Shane T. Mueller, Travis L. Seymour, Jennifer Glass, David Kieras, & David Meyer. University of Michigan

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1 COMPONENTS OF COGNITIVE AGING IN VERBAL WORKING MEMORY REVEALED BY COMPUTATIONAL MODELING WITH THE EXECUTIVE-PROCESS INTERACTIVE- CONTROL (EPIC) ARCHITECTURE* Shane T. Mueller, Travis L. Seymour, Jennifer Glass, David Kieras, & David Meyer University of Michigan Sponsored by the U.S. Office of Naval Research *Presented at the Cognitive Aging Conference, Atlanta, Georgia, April

2 Aging, Verbal Working Memory, and the Digit Span Task Age-related declines in verbal working memory (VWM) have been reported, but their magnitudes vary with task complexity. For the digit span task, a basic test of VWM (Miller, 1956; Baddeley, 1986), performance declines with age, but not at the same rate as it does for other VWM tasks. Digit span decreases gradually until about the age of 65, after which steeper declines occur (e.g. Orsini et al., 1986; Gregoire & Van der Linden, 1997; Ryan et al., 1996). Furthermore, Collette et al. (1997) found that the digit span correlates positively with resting metabolism in posterior brain regions, but not in prefrontal cortex. Some related research suggests that as the brain ages, frontal-lobe functioning declines disproportionately relative to functioning in posterior regions (Raz, 2000). This pattern of age effects has led some researchers to conclude that the digit span task involves primarily passive storage (Welford, 1980), and that the phonological loop is an automatic mechanism, whose operations require little if any executive control (Gregoire & Van der Linden, 1997). Others have reached a similar conclusion, based on neuropsychological studies of normal young adults and brain-damaged patients (D Esposito & Postle, 2000). Taken together, these conclusions suggest that the digit span task is not crucial for assessing VWM and executive control in cognitive aging. Instead, it has been proposed that more complex VWM tasks should be used for such assessments. 2

3 New Claims About The Digit Span Task and VWM Contrary to what previous cognitive-aging researchers have concluded, we claim that the digit-span task provides crucial information about how aging affects VWM and executive control processes. Our claims are based on recent discoveries from computational modeling of VWM by Meyer et al. (1999, 2000). Through modeling performance of the digit span task, Meyer et al (1999, 2000) showed that: The digit span task does not involve simply pure storage. The digit span task requires complex cognitive rehearsal and recall procedures. The phonological loop does not function like an automatic tape recorder. Flexible strategic executive processes manage operation of the phonological loop. Executive processes for performing the digit span task are implemented in the left inferior posterior parietal lobe, not prefrontal cortex. These discoveries have major implications for cognitive-aging research. In order to understand how aging affects more complex VWM tasks, it is essential to study how aging affects the basic digit span. These effects could stem from several sources. Thus, we need to analyze exactly which sources contribute to declines in digit span with age. 3

4 Potential Sources of Age-Related Declines invwm Age-related declines in VWM can stem from several sources. Processing speed may decrease with age, for example: Perceptual slowing may occur for stimulus encoding and identification; Cognitive slowing may occur for central retrieval and decision processes; Motor slowing may occur for movement production and/or response execution; Generalized slowing may occur for all peripheral and central processes. Working memory may become less durable with age, for example: Verbal item information may decay faster; Serial-order information may decay faster. Performance strategies may become less efficient with age, for example: Rehearsal rates may be lower; Error detection and correction may occur less frequently. Executive processes may deteriorate and become less efficient with age. 4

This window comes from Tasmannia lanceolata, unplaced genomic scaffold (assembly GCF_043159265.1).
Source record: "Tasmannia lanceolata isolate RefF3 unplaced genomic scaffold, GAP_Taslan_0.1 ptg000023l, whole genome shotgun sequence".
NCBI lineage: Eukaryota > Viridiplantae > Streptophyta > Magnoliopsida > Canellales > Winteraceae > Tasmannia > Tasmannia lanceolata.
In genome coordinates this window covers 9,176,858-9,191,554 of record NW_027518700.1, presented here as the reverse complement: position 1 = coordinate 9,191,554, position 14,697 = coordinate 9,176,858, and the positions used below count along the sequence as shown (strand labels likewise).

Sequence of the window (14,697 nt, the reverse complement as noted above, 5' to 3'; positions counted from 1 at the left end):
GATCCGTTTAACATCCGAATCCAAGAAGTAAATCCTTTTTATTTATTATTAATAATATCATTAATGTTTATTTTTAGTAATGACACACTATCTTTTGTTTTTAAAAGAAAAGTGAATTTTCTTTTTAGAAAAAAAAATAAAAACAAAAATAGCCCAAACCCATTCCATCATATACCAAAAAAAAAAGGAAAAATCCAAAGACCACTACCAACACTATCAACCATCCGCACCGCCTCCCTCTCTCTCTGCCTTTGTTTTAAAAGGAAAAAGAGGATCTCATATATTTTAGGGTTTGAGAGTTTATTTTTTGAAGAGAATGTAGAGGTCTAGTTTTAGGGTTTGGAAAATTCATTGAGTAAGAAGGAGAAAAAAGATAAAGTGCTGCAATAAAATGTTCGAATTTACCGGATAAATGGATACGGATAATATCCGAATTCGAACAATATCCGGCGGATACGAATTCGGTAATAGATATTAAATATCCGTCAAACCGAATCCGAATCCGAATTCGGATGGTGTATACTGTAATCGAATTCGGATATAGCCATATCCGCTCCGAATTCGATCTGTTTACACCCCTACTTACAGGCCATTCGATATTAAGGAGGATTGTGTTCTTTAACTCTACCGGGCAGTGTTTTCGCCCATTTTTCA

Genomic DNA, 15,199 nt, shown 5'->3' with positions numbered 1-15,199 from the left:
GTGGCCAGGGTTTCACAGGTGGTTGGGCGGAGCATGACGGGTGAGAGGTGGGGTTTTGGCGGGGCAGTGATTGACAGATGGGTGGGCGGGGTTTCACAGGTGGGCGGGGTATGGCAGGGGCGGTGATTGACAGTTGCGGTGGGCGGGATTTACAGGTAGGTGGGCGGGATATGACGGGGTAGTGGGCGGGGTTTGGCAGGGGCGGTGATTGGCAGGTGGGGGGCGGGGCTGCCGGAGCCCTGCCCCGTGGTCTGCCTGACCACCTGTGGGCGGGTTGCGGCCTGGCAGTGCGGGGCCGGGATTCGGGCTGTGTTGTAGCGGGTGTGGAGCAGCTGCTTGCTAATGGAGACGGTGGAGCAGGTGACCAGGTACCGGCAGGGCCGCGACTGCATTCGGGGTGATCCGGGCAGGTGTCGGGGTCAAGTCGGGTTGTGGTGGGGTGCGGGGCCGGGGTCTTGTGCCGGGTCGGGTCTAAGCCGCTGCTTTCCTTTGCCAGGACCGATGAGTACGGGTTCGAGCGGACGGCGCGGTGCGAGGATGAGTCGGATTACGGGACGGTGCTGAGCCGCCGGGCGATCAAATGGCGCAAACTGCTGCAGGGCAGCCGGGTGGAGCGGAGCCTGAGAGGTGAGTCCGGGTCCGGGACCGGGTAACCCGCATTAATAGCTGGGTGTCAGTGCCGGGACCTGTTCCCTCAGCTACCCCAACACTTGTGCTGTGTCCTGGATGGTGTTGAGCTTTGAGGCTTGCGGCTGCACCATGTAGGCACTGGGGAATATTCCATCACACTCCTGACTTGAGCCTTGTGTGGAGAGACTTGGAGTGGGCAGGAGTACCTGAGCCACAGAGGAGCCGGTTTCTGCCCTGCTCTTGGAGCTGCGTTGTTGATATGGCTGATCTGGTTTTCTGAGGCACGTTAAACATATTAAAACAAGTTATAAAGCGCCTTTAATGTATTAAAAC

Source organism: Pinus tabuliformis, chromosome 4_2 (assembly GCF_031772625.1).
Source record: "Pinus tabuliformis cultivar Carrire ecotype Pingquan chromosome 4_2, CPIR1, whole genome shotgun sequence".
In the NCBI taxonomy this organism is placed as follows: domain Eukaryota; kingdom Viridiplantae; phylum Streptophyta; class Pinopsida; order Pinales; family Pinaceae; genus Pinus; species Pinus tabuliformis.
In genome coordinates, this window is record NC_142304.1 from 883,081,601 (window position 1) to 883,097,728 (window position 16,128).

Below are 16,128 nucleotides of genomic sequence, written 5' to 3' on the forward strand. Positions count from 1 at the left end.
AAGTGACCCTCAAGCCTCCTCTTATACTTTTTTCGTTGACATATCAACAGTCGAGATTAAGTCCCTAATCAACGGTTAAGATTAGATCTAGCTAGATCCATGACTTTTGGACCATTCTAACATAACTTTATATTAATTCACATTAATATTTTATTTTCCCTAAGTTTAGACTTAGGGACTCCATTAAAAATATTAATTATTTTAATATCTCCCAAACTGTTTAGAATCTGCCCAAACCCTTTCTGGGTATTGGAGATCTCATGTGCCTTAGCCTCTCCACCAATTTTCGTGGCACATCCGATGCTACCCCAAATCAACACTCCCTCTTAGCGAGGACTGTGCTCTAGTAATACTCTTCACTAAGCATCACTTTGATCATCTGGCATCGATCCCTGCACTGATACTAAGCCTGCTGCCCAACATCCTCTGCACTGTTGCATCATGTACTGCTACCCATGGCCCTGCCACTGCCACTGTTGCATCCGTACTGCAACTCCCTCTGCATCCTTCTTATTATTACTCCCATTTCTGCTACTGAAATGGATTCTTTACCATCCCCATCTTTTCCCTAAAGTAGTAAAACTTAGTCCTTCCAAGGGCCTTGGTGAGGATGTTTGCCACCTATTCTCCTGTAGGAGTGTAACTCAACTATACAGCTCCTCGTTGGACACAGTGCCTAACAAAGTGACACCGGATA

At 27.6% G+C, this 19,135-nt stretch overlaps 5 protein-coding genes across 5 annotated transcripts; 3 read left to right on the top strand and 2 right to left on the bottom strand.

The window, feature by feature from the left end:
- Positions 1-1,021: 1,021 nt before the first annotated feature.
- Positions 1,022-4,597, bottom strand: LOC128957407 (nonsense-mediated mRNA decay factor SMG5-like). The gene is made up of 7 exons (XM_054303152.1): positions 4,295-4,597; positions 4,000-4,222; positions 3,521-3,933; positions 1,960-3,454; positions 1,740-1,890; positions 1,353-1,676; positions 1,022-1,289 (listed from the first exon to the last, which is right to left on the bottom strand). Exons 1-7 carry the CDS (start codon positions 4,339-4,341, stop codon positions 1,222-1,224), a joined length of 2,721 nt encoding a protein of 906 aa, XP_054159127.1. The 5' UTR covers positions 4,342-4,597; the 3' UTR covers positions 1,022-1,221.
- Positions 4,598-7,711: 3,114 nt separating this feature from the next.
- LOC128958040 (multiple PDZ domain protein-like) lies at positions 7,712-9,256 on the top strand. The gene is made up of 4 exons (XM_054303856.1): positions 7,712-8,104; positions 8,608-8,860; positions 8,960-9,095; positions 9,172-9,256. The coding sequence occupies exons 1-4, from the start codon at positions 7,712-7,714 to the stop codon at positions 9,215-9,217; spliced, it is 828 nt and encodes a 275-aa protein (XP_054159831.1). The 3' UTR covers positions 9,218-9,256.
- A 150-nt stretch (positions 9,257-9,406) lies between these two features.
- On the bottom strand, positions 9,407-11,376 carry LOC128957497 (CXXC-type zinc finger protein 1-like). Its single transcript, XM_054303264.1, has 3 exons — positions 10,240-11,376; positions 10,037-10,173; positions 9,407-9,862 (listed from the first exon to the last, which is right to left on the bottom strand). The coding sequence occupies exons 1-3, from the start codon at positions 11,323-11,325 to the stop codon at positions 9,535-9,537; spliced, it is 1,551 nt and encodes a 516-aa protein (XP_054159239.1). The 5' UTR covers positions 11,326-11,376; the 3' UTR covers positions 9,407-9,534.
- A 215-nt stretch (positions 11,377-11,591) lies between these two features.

5 Precise and Integrative Theories are Needed to Identify The Sources of Age-Related Declines in VWM To identify which sources actually contribute to age-related declines in VWM, it is necessary to precisely predict how VWM is affected by each source. Equally important, it is necessary to predict how these effects are combined in causing declines of VWM, because they may have complex unexpected interactions. Theories that fail to make distinctions between different aspects of processing speed, memory durability, performance strategies, and executive control provide little or no guidance for obtaining the needed predictions. However, these predictions can be obtained from one theoretical framework that is appropriate for present purposes. The Executive-Process Interactive Control (EPIC) architecture (Meyer & Kieras, 1997, 1999) can be used to build precise computational models of VWM and performance in the digit span task. On the basis of these models, age-related declines in digit span and other VWM measures can be analyzed to identify the sources from which they come. 5

6 The EPIC Architecture Our computational models of VWM for the digit span task are based on modeling with the Executive-Process Interactive Control (EPIC) architecture shown here. EPIC implements algorithmic information processing in an interactive brain-like manner. EPIC has multiple types of working memory stores, with distinct modules for perceptual, cognitive, and motor operations. EPIC's cognitive processor uses the contents of WM to control perception and action through production rules that fire in parallel, enabling performance of many tasks to be modeled realistically. The distinct properties of each processor allow hypotheses about the sources of memory declines with aging to be tested precisely. Figure 1: Schematic diagram of the EPIC architecture (Meyer & Kieras, 1999). 6